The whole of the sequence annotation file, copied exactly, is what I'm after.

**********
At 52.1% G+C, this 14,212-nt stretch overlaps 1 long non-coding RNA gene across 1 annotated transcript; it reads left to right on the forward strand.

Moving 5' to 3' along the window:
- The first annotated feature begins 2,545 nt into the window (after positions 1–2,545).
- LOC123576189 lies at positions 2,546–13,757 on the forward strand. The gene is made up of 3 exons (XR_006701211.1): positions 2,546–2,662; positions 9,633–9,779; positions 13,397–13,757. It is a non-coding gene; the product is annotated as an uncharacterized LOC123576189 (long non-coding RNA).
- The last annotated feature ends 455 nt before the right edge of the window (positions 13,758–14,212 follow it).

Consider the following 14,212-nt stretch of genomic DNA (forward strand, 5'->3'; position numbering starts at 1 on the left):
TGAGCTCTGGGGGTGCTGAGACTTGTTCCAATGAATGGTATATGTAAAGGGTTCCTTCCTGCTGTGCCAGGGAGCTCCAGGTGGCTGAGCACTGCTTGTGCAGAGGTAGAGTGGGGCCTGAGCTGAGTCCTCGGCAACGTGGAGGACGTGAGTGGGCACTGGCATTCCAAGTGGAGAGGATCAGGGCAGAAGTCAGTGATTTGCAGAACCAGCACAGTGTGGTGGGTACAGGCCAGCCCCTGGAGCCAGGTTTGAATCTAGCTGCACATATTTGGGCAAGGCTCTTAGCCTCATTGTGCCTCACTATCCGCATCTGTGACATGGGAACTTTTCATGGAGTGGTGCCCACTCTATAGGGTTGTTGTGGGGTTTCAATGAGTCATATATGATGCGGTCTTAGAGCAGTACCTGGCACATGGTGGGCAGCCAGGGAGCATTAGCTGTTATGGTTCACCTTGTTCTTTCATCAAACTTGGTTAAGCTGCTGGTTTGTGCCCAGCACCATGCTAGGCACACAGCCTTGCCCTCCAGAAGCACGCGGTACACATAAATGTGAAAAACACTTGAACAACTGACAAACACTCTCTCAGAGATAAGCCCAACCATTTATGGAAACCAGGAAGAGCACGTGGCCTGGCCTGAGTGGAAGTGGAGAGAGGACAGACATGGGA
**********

At 52.1% G+C, this 14,212-nt stretch overlaps 1 long non-coding RNA gene across 1 annotated transcript; it reads left to right on the forward strand.

Moving 5' to 3' along the window:
- The first annotated feature begins 2,545 nt into the window (after positions 1–2,545).
- LOC123576189 lies at positions 2,546–13,757 on the forward strand. The gene is made up of 3 exons (XR_006701211.1): positions 2,546–2,662; positions 9,633–9,779; positions 13,397–13,757. It is a non-coding gene; the product is annotated as an uncharacterized LOC123576189 (long non-coding RNA).
- The last annotated feature ends 455 nt before the right edge of the window (positions 13,758–14,212 follow it).

Consider the following 14,212-nt stretch of genomic DNA (forward strand, 5'->3'; position numbering starts at 1 on the left):
TGAGCTCTGGGGGTGCTGAGACTTGTTCCAATGAATGGTATATGTAAAGGGTTCCTTCCTGCTGTGCCAGGGAGCTCCAGGTGGCTGAGCACTGCTTGTGCAGAGGTAGAGTGGGGCCTGAGCTGAGTCCTCGGCAACGTGGAGGACGTGAGTGGGCACTGGCATTCCAAGTGGAGAGGATCAGGGCAGAAGTCAGTGATTTGCAGAACCAGCACAGTGTGGTGGGTACAGGCCAGCCCCTGGAGCCAGGTTTGAATCTAGCTGCACATATTTGGGCAAGGCTCTTAGCCTCATTGTGCCTCACTATCCGCATCTGTGACATGGGAACTTTTCATGGAGTGGTGCCCACTCTATAGGGTTGTTGTGGGGTTTCAATGAGTCATATATGATGCGGTCTTAGAGCAGTACCTGGCACATGGTGGGCAGCCAGGGAGCATTAGCTGTTATGGTTCACCTTGTTCTTTCATCAAACTTGGTTAAGCTGCTGGTTTGTGCCCAGCACCATGCTAGGCACACAGCCTTGCCCTCCAGAAGCACGCGGTACACATAAATGTGAAAAACACTTGAACAACTGACAAACACTCTCTCAGAGATAAGCCCAACCATTTATGGAAACCAGGAAGAGCACGTGGCCTGGCCTGAGTGGAAGTGGAGAGAGGACAGACATGGGA